4. Section 609 was enacted on 21 November 1989. Section 609(a) calls upon the United States Secretary of State, in consultation with the Secretary of Commerce, inter alia, to "initiate negotiations as soon as possible for the development of bilateral or multilateral agreements with other nations for the protection and conservation of … sea turtles" and to "initiate negotiations as soon as possible with all foreign governments which are engaged in, or which have persons or companies engaged in, commercial fishing operations which, as determined by the Secretary of Commerce, may affect adversely such species of sea turtles, for the purpose of entering into bilateral and multilateral treaties with such countries to protect such species of sea turtles; … ." Section 609(b)(1) imposed, not later than 1 May 1991, an import ban on shrimp harvested with commercial fishing technology which may adversely affect sea turtles. Section 609(b)(2) provides that the import ban on shrimp will not apply to harvesting nations that are certified. Two kinds of annual certifications are required for harvesting nations, details of which were further elaborated in regulatory guidelines in 1991, 1993 and 1996: First, certification shall be granted to countries with a fishing environment which does not pose a threat of the incidental taking of sea turtles in the course of shrimp harvesting. According to the 1996 Guidelines, the Department of State "shall certify any harvesting nation meeting the following criteria without the need for action on the part of the government of the harvesting nation: (a) Any harvesting nation without any of the relevant species of sea turtles occurring in waters subject to its jurisdiction; (b) Any harvesting nation that harvests shrimp exclusively by means that do not pose a threat to sea turtles, e.g., any nation that harvests shrimp exclusively by artisanal means; or (c) Any nation whose commercial shrimp trawling operations take place exclusively in waters subject to its jurisdiction in which sea turtles do not occur."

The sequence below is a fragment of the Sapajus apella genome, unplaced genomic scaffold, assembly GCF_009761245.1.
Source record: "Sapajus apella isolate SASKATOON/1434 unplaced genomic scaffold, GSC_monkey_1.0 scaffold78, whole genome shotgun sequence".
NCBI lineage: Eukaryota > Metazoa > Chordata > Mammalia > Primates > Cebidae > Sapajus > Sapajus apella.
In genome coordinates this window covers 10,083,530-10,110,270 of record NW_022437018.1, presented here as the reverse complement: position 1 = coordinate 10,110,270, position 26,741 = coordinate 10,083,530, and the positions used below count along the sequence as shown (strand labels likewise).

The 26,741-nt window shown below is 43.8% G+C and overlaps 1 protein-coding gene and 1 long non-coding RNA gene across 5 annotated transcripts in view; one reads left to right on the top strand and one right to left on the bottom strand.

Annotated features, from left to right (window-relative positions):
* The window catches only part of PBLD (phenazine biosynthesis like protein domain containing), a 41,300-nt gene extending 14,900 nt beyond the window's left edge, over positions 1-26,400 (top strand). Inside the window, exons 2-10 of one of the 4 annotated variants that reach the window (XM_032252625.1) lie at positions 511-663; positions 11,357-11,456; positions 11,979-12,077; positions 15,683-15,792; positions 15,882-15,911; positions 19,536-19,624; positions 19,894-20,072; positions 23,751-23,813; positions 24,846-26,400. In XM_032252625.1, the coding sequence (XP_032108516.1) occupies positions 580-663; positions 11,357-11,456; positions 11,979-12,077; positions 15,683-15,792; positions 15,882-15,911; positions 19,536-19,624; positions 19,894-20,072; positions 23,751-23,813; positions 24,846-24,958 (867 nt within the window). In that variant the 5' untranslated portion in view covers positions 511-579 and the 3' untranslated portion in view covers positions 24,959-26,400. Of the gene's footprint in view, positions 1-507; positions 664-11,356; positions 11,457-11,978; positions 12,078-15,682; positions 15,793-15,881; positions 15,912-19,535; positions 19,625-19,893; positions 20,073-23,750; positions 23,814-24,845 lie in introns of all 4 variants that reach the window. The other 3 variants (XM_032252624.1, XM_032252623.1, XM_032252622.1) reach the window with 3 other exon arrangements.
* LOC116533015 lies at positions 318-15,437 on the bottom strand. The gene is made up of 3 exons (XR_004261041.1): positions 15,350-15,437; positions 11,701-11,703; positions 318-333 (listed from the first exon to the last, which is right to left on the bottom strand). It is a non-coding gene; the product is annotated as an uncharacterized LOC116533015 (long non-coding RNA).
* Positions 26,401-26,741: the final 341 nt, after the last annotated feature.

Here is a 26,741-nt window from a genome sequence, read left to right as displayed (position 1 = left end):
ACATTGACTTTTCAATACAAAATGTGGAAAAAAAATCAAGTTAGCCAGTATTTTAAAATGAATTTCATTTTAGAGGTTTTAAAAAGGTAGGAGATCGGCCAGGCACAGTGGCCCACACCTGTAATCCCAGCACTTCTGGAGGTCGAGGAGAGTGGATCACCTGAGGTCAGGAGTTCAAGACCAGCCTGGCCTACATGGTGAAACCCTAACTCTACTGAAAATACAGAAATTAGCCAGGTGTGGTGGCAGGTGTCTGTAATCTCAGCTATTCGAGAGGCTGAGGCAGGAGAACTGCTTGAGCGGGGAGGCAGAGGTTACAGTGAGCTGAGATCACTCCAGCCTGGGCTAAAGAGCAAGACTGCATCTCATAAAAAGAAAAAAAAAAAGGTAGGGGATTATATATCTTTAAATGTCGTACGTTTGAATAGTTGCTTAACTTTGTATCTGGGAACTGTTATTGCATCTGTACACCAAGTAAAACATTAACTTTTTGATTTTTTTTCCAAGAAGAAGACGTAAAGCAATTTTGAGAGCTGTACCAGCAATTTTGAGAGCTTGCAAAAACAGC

5. Second, certification shall be granted to harvesting nations that provide documentary evidence of the adoption of a regulatory program governing the incidental taking of sea turtles in the course of shrimp trawling that is comparable to the United States program and where the average rate of incidental taking of sea turtles by their vessels is comparable to that of United States vessels. According to the 1996 Guidelines, the Department of State assesses the regulatory program of the harvesting nation and certification shall be made if the program includes: (i) the required use of TEDs that are "comparable in effectiveness to those used in the United States. Any exceptions to this requirement must be comparable to those of the United States program … "; and (ii) "a credible enforcement effort that includes monitoring for compliance and appropriate sanctions." The regulatory program may be in the form of regulations, or may, in certain circumstances, take the form of a voluntary arrangement between industry and government. Other measures that the harvesting nation undertakes for the protection of sea turtles will also be taken into account in making the comparability determination. The average incidental take rate "will be deemed comparable if the harvesting nation requires the use of TEDs in a manner comparable to that of the U.S. program … ."